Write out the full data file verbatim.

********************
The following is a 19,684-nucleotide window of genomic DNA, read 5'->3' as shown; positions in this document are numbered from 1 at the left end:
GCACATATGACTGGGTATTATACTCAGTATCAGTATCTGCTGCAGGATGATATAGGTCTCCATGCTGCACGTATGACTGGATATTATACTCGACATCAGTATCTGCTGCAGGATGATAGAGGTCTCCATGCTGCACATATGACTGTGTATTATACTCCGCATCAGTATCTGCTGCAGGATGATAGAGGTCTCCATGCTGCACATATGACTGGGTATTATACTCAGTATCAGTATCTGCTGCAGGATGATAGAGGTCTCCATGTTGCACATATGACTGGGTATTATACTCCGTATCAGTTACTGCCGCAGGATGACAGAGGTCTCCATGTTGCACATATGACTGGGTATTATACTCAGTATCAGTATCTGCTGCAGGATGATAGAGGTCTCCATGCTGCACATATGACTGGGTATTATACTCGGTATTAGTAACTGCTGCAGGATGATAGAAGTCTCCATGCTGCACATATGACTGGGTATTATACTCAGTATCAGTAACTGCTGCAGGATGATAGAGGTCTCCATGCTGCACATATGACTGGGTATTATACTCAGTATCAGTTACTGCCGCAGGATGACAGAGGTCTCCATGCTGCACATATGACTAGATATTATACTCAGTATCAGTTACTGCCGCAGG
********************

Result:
The following is a 19,684-nucleotide window of genomic DNA, read 5'->3' as shown; positions in this document are numbered from 1 at the left end:
GCACATATGACTGGGTATTATACTCAGTATCAGTATCTGCTGCAGGATGATATAGGTCTCCATGCTGCACGTATGACTGGATATTATACTCGACATCAGTATCTGCTGCAGGATGATAGAGGTCTCCATGCTGCACATATGACTGTGTATTATACTCCGCATCAGTATCTGCTGCAGGATGATAGAGGTCTCCATGCTGCACATATGACTGGGTATTATACTCAGTATCAGTATCTGCTGCAGGATGATAGAGGTCTCCATGTTGCACATATGACTGGGTATTATACTCCGTATCAGTTACTGCCGCAGGATGACAGAGGTCTCCATGTTGCACATATGACTGGGTATTATACTCAGTATCAGTATCTGCTGCAGGATGATAGAGGTCTCCATGCTGCACATATGACTGGGTATTATACTCGGTATTAGTAACTGCTGCAGGATGATAGAAGTCTCCATGCTGCACATATGACTGGGTATTATACTCAGTATCAGTAACTGCTGCAGGATGATAGAGGTCTCCATGCTGCACATATGACTGGGTATTATACTCAGTATCAGTTACTGCCGCAGGATGACAGAGGTCTCCATGCTGCACATATGACTAGATATTATACTCAGTATCAGTTACTGCCGCAGG